Illinois real estate agents are starting to see the impact the 2020 legalization law will have on home sales.
A report from the National Association of Realtors®(NAR®) surveyed around 3,600 members who sell commercial and residential real estate about the impact of legalizing marijuana on the housing market.
It reads: “The legalization of marijuana has started to impact the real estate industry. If marijuana is legal within a state, the product is grown, harvested, stored, sold, and consumed within state lines. As such, commercial practitioners are finding increased demand for land, warehouses, and storefronts for marijuana.”
States where marijuana has been legal for more than 3 years have reportedly seen a 42% increase in demand for warehouses, 27% for storefronts, and 21% for land.
Those renting properties to cannabis businesses, however, are becoming wary of potential problems. Common issues brought to the table included lingering smells and moisture issues, theft of cash from the property, and fire hazards.
In the residential sector, the same story is rolling over with more and more problems being picked up as time goes on, and the state is still only in its second month of legalization.
Most members said the value of residential properties near to dispensaries was not substantially affected, while 7 to 12% said they noticed an increase in price and 8 to 27% noted a decrease.
Properties suffering from a decrease in value are reportedly facing issues involving odor and moisture, which could prove to be problematic for new owners.
And, while realtors have to disclose these problems to potential buyers, it can be difficult to estimate the impact they will have on the property in the future.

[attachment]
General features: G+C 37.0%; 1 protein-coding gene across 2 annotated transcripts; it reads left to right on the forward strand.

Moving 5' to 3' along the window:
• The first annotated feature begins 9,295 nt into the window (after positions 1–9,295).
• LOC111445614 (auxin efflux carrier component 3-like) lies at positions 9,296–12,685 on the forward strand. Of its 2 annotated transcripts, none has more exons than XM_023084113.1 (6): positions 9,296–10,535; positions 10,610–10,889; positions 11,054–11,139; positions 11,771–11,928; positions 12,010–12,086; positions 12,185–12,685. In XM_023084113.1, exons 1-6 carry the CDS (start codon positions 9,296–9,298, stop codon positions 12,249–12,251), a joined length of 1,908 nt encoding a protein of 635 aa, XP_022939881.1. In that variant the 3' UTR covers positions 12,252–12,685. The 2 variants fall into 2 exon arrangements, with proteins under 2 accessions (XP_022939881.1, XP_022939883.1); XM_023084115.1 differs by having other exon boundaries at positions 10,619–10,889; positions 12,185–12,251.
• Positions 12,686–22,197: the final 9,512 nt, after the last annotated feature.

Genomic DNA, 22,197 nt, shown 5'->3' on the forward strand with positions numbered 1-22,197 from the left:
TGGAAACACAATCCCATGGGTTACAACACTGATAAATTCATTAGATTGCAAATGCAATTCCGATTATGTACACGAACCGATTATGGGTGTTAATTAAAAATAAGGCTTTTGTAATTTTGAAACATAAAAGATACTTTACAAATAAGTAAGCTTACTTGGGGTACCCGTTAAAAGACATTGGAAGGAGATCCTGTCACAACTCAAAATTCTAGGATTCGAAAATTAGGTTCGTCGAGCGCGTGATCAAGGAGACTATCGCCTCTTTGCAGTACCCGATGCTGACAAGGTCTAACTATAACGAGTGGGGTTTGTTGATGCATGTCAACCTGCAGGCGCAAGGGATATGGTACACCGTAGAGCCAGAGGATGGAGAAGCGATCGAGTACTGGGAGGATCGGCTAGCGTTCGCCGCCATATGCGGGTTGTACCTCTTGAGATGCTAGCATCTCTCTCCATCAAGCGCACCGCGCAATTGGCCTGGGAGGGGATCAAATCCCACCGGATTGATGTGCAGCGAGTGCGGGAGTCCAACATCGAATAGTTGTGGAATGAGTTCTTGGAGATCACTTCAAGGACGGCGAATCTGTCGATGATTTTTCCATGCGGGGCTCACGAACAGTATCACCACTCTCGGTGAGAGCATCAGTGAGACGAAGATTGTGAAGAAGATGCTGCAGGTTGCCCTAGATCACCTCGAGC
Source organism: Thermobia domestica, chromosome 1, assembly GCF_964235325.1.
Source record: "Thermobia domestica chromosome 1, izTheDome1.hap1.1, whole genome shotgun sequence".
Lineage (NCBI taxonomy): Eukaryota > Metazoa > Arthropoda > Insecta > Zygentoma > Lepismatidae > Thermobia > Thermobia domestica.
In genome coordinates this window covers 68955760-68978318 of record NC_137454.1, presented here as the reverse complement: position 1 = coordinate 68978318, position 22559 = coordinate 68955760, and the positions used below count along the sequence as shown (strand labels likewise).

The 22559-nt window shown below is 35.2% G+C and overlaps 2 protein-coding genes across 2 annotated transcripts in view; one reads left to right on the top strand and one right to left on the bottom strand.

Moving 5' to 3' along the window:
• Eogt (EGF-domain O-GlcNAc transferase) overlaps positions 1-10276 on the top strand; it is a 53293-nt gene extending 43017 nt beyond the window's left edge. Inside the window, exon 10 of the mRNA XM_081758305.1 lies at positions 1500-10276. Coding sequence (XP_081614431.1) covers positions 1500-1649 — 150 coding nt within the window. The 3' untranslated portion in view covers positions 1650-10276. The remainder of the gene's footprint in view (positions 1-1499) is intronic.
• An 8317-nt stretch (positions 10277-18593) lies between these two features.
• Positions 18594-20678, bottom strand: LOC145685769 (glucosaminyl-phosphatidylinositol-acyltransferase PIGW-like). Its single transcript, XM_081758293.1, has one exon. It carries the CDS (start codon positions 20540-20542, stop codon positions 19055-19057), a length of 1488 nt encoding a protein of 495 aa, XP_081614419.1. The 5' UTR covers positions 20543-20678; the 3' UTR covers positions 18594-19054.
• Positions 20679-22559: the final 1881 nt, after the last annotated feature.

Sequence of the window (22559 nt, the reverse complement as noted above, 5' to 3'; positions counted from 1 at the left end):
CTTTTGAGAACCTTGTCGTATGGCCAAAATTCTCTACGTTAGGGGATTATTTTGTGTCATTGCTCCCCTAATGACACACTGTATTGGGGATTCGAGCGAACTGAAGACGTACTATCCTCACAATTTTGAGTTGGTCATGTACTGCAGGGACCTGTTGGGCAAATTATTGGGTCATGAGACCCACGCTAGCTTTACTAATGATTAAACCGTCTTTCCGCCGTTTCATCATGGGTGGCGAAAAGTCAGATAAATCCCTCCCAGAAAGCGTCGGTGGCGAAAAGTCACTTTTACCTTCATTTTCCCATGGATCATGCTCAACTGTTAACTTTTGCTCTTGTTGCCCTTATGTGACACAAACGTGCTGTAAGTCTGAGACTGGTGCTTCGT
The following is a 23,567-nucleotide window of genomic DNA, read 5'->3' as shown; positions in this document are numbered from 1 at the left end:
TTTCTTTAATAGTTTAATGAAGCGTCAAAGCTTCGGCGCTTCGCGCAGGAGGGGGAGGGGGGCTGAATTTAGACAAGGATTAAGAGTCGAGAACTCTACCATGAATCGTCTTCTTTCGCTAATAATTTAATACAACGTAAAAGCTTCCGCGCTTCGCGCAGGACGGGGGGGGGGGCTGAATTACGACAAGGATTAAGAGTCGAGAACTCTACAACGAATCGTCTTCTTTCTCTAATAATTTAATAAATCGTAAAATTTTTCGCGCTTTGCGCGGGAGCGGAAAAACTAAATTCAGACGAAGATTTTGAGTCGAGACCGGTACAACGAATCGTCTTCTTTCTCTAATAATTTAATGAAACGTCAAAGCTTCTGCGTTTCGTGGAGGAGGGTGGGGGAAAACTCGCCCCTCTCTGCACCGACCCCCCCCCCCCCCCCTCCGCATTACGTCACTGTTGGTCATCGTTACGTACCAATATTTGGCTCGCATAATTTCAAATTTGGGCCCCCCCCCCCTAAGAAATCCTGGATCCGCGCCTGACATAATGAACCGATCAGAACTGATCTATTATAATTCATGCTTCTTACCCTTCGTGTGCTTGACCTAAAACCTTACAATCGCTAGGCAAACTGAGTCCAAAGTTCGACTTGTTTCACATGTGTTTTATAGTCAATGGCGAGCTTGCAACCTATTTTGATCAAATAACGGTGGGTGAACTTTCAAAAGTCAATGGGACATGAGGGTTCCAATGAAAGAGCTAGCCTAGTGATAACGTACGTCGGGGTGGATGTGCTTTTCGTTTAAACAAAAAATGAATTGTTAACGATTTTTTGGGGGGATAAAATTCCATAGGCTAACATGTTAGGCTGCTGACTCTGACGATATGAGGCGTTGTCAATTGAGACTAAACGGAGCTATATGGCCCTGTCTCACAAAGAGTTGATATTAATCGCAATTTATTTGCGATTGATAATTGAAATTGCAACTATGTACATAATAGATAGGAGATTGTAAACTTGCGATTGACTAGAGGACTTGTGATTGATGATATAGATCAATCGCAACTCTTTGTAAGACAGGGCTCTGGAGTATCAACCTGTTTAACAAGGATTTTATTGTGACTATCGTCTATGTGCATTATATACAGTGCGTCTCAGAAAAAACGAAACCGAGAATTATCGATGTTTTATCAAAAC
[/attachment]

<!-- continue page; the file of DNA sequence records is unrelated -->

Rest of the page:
Some 29% of NAR® members said they have had a difficult time selling grow houses, despite previous studies that have suggested legalization could increase property values.
Betsy Urbance, general counsel for Illinois Realtors® told Chicago Tribune she doesn’t think legalization has been active long enough for surveys to suggest how it could affect the market.
She added the association had received phone calls from real estate agents enquiring about the changes, including what agents are required to disclose about a property where marijuana has been used, and now homeowner associations are handling the new law.
Legalization went into effect in the state on January 1, 2020, and included a clause to allow condo associations to restrict smoking.
The NAR® report added that states where the ban has been legal the longest have seen the greatest impact on the housing market. Homes in Washington, Colorado, and Oregon, for example, experience many more issues due to moisture and lingering odors.
Some 27% of real estate agents working in these states have reported a decrease in residential property values near dispensaries, while 12% reported an increase.
One-quarter of residential members in states that legalized recreational marijuana more than three years ago said they had sold a grow house in the past.
Real estate workers are, however, making changes to work with the law – some landlords have banned the growth of marijuana on their properties, and the NAR® is now offering legal advice to real estate agents about how to handle the sale of a grow house.
In states where cannabis is legal, 58 to 67% of residential properties have restricted smoking on their properties.
However, buildings that have no smoke specifications come with further issues, including the risk smoke and moisture could affect neighboring properties.
While state officials scramble to review how legalization applies to cannabis tourism such as marijuana buses and smoking in hotels, it’s clear more needs to be done to tackle how it will affect the sale of houses in the future.